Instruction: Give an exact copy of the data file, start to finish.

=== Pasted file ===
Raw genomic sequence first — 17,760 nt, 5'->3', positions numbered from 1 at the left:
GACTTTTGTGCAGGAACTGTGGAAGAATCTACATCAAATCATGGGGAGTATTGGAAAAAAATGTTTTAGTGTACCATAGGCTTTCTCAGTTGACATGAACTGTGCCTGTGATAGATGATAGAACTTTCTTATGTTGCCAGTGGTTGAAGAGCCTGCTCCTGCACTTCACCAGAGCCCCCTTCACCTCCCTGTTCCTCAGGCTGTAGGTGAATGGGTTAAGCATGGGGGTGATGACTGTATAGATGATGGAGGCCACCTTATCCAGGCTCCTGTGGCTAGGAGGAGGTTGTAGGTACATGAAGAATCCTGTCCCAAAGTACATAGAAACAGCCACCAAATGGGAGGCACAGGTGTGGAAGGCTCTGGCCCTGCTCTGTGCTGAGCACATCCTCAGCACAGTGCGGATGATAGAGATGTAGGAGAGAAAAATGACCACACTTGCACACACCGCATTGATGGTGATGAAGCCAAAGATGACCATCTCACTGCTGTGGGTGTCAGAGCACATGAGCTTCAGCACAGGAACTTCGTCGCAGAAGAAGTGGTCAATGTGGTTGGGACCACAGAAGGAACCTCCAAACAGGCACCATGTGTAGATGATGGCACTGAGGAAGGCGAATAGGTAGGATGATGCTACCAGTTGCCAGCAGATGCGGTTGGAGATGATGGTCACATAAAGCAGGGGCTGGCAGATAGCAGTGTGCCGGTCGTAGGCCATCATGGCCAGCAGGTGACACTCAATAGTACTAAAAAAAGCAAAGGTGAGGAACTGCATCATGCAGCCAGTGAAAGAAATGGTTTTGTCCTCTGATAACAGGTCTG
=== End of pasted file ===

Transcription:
Raw genomic sequence first — 17,760 nt, 5'->3', positions numbered from 1 at the left:
GACTTTTGTGCAGGAACTGTGGAAGAATCTACATCAAATCATGGGGAGTATTGGAAAAAAATGTTTTAGTGTACCATAGGCTTTCTCAGTTGACATGAACTGTGCCTGTGATAGATGATAGAACTTTCTTATGTTGCCAGTGGTTGAAGAGCCTGCTCCTGCACTTCACCAGAGCCCCCTTCACCTCCCTGTTCCTCAGGCTGTAGGTGAATGGGTTAAGCATGGGGGTGATGACTGTATAGATGATGGAGGCCACCTTATCCAGGCTCCTGTGGCTAGGAGGAGGTTGTAGGTACATGAAGAATCCTGTCCCAAAGTACATAGAAACAGCCACCAAATGGGAGGCACAGGTGTGGAAGGCTCTGGCCCTGCTCTGTGCTGAGCACATCCTCAGCACAGTGCGGATGATAGAGATGTAGGAGAGAAAAATGACCACACTTGCACACACCGCATTGATGGTGATGAAGCCAAAGATGACCATCTCACTGCTGTGGGTGTCAGAGCACATGAGCTTCAGCACAGGAACTTCGTCGCAGAAGAAGTGGTCAATGTGGTTGGGACCACAGAAGGAACCTCCAAACAGGCACCATGTGTAGATGATGGCACTGAGGAAGGCGAATAGGTAGGATGATGCTACCAGTTGCCAGCAGATGCGGTTGGAGATGATGGTCACATAAAGCAGGGGCTGGCAGATAGCAGTGTGCCGGTCGTAGGCCATCATGGCCAGCAGGTGACACTCAATAGTACTAAAAAAAGCAAAGGTGAGGAACTGCATCATGCAGCCAGTGAAAGAAATGGTTTTGTCCTCTGATAACAGGTCTG